The biggest problem in this country is WEALTH inequality, due to years of not taxing property, not taxing assets, not taxing inheritance etc. So we see huge WEALTH inequality, not huge INCOME inequality. Those incomes are going to be taxed more because it's easier to do, but that doesn't make it the right thing to do. 2% of people own 50% of the nations WEALTH, not INCOME. Higher taxation of income will only make things worse as people can still store and hide their WEALTH in untaxed assets.

I damn well know these idiots are aware of this. So why they come up with idiotic policies targeting the wrong group is clear. This will help to push highly productive workers in higher paid industries overseas. Industries being the things that actually makes us all wealthy. So we will see top end industries constrained by further difficulty in getting highly skilled staff and the wealthy can continue to keep their wealth in unproductive assets, which will only increase in value.

Hear hear. The Irish have got the right idea with their Capital Acquisition Tax (33% tax on gifts and inheritance)...although the less said about their corporate tax the better.

* with thresholds
** with exemptions for houses later moved into by children
*** with relief for inheritances of businesses and farmland.

We frequently hear other places have taxes, so we should have them too. We never hear about when they kick in or how they abate. When they are proposed here (like CGT) they aren't brought without the same thresholds or exemptions that are used to justify their continued existence overseas without revolt, and subsequently become politically poisonous here.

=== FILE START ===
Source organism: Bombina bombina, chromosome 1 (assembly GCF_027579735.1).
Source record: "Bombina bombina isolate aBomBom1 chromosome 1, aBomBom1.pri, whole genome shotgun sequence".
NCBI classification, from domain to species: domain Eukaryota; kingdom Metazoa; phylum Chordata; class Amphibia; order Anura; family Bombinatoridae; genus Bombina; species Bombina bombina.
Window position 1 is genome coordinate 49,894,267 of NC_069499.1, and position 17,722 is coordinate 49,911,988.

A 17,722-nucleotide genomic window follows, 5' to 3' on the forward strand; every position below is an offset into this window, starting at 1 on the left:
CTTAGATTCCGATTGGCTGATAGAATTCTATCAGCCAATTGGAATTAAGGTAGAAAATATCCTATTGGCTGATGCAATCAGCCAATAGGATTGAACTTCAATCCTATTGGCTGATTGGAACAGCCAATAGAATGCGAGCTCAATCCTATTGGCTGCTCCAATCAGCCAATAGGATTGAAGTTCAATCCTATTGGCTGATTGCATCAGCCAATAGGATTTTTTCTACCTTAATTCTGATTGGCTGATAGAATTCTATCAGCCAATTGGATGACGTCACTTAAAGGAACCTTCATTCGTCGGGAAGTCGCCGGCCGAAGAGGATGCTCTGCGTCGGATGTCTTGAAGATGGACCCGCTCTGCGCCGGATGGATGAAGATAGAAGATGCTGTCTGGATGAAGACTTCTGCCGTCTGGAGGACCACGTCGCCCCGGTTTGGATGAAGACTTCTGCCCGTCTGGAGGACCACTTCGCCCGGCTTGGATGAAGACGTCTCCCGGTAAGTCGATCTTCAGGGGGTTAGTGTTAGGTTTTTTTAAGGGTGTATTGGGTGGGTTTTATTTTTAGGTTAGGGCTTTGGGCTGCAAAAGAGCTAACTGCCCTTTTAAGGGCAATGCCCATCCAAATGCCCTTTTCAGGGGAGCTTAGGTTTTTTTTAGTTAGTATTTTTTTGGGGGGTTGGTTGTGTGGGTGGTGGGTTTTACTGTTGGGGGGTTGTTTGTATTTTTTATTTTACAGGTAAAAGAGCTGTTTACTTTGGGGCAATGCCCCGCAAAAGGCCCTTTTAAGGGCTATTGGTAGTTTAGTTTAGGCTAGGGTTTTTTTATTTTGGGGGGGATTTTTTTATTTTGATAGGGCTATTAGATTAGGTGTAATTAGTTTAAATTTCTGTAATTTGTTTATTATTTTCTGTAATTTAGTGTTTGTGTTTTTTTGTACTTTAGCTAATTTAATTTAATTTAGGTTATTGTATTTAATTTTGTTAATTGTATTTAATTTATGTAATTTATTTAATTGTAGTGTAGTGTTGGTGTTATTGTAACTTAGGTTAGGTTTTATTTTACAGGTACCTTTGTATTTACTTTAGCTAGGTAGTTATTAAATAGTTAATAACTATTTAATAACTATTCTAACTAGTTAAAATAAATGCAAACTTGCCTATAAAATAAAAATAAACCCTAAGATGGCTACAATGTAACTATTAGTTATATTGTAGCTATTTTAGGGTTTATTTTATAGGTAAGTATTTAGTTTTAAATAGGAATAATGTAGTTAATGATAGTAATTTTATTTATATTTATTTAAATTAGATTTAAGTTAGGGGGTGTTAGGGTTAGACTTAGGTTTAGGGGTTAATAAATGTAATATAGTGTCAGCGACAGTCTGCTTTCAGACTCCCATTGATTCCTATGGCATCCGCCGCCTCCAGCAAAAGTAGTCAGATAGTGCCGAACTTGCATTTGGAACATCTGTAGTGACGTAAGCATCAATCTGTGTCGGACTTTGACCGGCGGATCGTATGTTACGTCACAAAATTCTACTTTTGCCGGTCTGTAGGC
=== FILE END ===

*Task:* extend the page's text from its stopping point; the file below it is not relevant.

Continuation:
"This will help to push highly productive workers in higher paid industries overseas." Hate to point out the obvious but most of our major Companies and a not small number of Govt Agency top management all have overseas recruits working in the top jobs. If people want to leave for the perceived tax benefits let them go, they are quite easily replaced by others who bring international experience and networks. According to the projection the new tax will only affect 2% of wage/salary earners. Much better than a CGT which hits more like 30 -40%, - then you'd have a problem

Alot of peoples wealth is simply in property, and much of that wealth has been created from thin air with house price inflation, due to low interests rates. But there are many millionaires in Auckland for example, who are solely millionaires because they own a property. This means that they would be taxed more than other people in other parts of the country who live in cheaper areas, if there was a 'wealth; tax. Income taxes IMO are far more fair and easier to manage and means the tax is actually being paid on something that is generating something productive. The more money we makes, the more tax they pay, and it is easy to administer. Houses are not productive and relies on valuers. .

Why do we have to achieve progress by taxing everything. Lets get producing tangible stuff and sell it at home or abroad.

Because tax decides where money is invested. Capital flows to where the greatest returns are, after tax. That means the tax system has a big say about where capital flows.

Basically our tax system decides where most money is put. You can see this from the enormous rise in prices of residential property which is highly tax efficient in this country.

Because China can produce it cheaper. We used to make Fridges and washing machines, that were good, but that was sold off, and now produced overseas.

12
up

I'd love to see New Zealand have a 0% or low rate starting band like the UK, Australia, much of the EU etc. The 10.5% rate for low income earners is highly regressive tax policy.

I agree with you, should have been funded by this new tax.

At this point I would accept just a Copy + Paste job of the Australian thresholds and student loan repayment system.

Aussies tax 45% over $180k, picking you're not in that bracket then.